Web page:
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42

Let’s Talk About: ‚ÄėIssues‚Äô Stories, Happy Stories & Why We Need Both

issues-and-happy

Earlier this month in October, T wrote a thread on Twitter about criticizing problematic portrayals that are ‘realistic’. The idea of today’s discussion post came to me after reading T’s tweets, and I felt compelled¬†to reflect on¬†my preference of books that tackle marginalized social identities.

In today’s¬†Let’s Talk About, I talk about¬†the importance of reading books that explore social issues, particularly those relating to¬†people of marginalized identities and what they may face and experience, as well as why it is important – in fact,¬†necessary¬†– to have happy stories too.

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Not Your Sidekick by C.B. Lee

notyoursidekick

Welcome to Andover‚Ķ where superpowers are common, but internships are complicated. Just ask high school nobody, Jessica Tran. Despite her heroic lineage, Jess is resigned to a life without superpowers and is merely looking to beef-up her college applications when she stumbles upon the perfect (paid!) internship‚ÄĒonly it turns out to be for the town‚Äôs most heinous supervillain. On the upside, she gets to work with her longtime secret crush, Abby, who Jess thinks may have a secret of her own. Then there‚Äôs the budding attraction to her fellow intern, the mysterious ‚ÄúM,‚ÄĚ who never seems to be in the same place as Abby. But what starts as a fun way to spite her superhero parents takes a sudden and dangerous turn when she uncovers a plot larger than heroes and villains altogether.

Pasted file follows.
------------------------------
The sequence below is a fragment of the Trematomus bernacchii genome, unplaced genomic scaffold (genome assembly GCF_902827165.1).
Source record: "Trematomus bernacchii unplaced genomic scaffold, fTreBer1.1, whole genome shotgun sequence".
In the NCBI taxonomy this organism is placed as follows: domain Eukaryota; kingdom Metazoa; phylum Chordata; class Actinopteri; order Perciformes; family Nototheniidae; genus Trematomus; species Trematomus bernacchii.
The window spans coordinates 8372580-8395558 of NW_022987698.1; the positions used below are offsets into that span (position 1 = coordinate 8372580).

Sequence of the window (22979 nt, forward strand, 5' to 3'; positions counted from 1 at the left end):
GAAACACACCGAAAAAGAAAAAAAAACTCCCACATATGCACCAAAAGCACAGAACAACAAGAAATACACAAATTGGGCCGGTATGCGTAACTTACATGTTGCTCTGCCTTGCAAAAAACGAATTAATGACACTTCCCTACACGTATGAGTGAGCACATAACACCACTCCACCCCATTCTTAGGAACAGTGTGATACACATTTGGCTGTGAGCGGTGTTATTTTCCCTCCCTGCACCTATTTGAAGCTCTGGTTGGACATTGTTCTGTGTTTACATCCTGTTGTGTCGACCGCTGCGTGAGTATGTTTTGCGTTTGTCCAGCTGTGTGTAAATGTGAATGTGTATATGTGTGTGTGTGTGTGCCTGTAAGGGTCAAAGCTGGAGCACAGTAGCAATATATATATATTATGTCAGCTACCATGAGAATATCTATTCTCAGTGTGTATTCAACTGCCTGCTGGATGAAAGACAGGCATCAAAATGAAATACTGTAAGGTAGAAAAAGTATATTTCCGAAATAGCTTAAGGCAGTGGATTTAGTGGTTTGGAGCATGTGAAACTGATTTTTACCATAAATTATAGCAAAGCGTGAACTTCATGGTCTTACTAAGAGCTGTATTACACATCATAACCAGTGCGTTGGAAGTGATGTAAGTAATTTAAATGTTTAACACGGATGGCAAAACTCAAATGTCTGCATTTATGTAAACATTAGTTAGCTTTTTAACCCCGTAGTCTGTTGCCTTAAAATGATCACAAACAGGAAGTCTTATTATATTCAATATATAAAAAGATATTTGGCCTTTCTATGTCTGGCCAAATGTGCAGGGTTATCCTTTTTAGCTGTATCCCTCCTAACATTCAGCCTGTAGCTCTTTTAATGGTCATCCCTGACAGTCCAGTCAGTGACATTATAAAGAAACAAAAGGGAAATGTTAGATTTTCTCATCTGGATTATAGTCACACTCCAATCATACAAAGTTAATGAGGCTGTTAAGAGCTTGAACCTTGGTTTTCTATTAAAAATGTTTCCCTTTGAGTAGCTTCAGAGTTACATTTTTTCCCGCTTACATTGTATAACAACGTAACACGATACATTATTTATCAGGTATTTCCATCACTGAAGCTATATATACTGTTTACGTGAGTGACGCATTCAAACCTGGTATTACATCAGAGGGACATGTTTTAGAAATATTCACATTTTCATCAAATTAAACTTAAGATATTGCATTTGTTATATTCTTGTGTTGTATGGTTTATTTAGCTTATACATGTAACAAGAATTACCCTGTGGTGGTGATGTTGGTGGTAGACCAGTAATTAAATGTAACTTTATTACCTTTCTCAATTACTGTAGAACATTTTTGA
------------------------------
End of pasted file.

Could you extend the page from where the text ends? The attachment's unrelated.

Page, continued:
Let me introduce to you my new favourite book.

Not Your Sidekick is one remarkable, superpowered book. It has everything that I want in a book: it has superheroes and supervillains, a lovable Asian protagonist, gorgeous friendships, and heart-melting crushes. Though the pieces of Not Your Sidekick may sound familiar, Lee has crafted a beautifully cohesive story that puts a refreshing spin on the increasingly hackneyed superhero narrative. Needless to say, I was enthralled by this book.

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Let’s Talk About: My Problem With The Word ‘Diverse’

word diverse 2

I don’t think it needs to be said, but I’ll say it anyway: I’m pro-diversity, and there’s no buts about it. Heck, do you remember when I talked about why I¬†needed representation as a child and need it now as an adult? That still stands; nothing has changed. I still need representation.

However, the more I hear it, the more ‘off’ the word ‘diverse’ feels¬†to me.¬†I keep hearing how people want more ‘diverse’ characters, and how this book had a ‘diverse’ character which made the book awesome. I don’t doubt those opinions (on the contrary,¬†I am confident they are pure in intention) but it is strange seeing characters – representations of¬†people¬†– described as ‘diverse’.